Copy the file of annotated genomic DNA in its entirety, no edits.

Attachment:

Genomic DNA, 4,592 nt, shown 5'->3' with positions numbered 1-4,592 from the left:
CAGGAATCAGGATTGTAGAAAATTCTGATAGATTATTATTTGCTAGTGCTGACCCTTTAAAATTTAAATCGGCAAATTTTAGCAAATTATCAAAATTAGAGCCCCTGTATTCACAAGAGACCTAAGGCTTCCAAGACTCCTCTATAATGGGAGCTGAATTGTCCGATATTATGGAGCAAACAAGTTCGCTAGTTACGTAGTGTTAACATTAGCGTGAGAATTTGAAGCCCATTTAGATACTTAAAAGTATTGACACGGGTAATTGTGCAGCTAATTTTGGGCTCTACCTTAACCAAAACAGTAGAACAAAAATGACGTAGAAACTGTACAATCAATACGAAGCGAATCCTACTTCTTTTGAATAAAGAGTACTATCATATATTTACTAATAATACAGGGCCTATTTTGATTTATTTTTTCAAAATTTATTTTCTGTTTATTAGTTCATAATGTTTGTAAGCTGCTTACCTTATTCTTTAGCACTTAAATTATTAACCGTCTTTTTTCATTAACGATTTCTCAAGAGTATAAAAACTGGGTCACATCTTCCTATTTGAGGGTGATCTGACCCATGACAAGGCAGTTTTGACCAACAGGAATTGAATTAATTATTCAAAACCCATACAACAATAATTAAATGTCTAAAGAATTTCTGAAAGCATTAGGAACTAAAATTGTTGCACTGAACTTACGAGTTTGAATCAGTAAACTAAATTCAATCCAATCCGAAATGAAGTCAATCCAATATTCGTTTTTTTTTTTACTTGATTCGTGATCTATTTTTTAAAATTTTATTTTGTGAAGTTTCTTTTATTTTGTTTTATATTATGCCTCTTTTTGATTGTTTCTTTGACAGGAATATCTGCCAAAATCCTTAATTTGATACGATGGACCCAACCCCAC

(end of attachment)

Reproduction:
Genomic DNA, 4,592 nt, shown 5'->3' with positions numbered 1-4,592 from the left:
CAGGAATCAGGATTGTAGAAAATTCTGATAGATTATTATTTGCTAGTGCTGACCCTTTAAAATTTAAATCGGCAAATTTTAGCAAATTATCAAAATTAGAGCCCCTGTATTCACAAGAGACCTAAGGCTTCCAAGACTCCTCTATAATGGGAGCTGAATTGTCCGATATTATGGAGCAAACAAGTTCGCTAGTTACGTAGTGTTAACATTAGCGTGAGAATTTGAAGCCCATTTAGATACTTAAAAGTATTGACACGGGTAATTGTGCAGCTAATTTTGGGCTCTACCTTAACCAAAACAGTAGAACAAAAATGACGTAGAAACTGTACAATCAATACGAAGCGAATCCTACTTCTTTTGAATAAAGAGTACTATCATATATTTACTAATAATACAGGGCCTATTTTGATTTATTTTTTCAAAATTTATTTTCTGTTTATTAGTTCATAATGTTTGTAAGCTGCTTACCTTATTCTTTAGCACTTAAATTATTAACCGTCTTTTTTCATTAACGATTTCTCAAGAGTATAAAAACTGGGTCACATCTTCCTATTTGAGGGTGATCTGACCCATGACAAGGCAGTTTTGACCAACAGGAATTGAATTAATTATTCAAAACCCATACAACAATAATTAAATGTCTAAAGAATTTCTGAAAGCATTAGGAACTAAAATTGTTGCACTGAACTTACGAGTTTGAATCAGTAAACTAAATTCAATCCAATCCGAAATGAAGTCAATCCAATATTCGTTTTTTTTTTTACTTGATTCGTGATCTATTTTTTAAAATTTTATTTTGTGAAGTTTCTTTTATTTTGTTTTATATTATGCCTCTTTTTGATTGTTTCTTTGACAGGAATATCTGCCAAAATCCTTAATTTGATACGATGGACCCAACCCCAC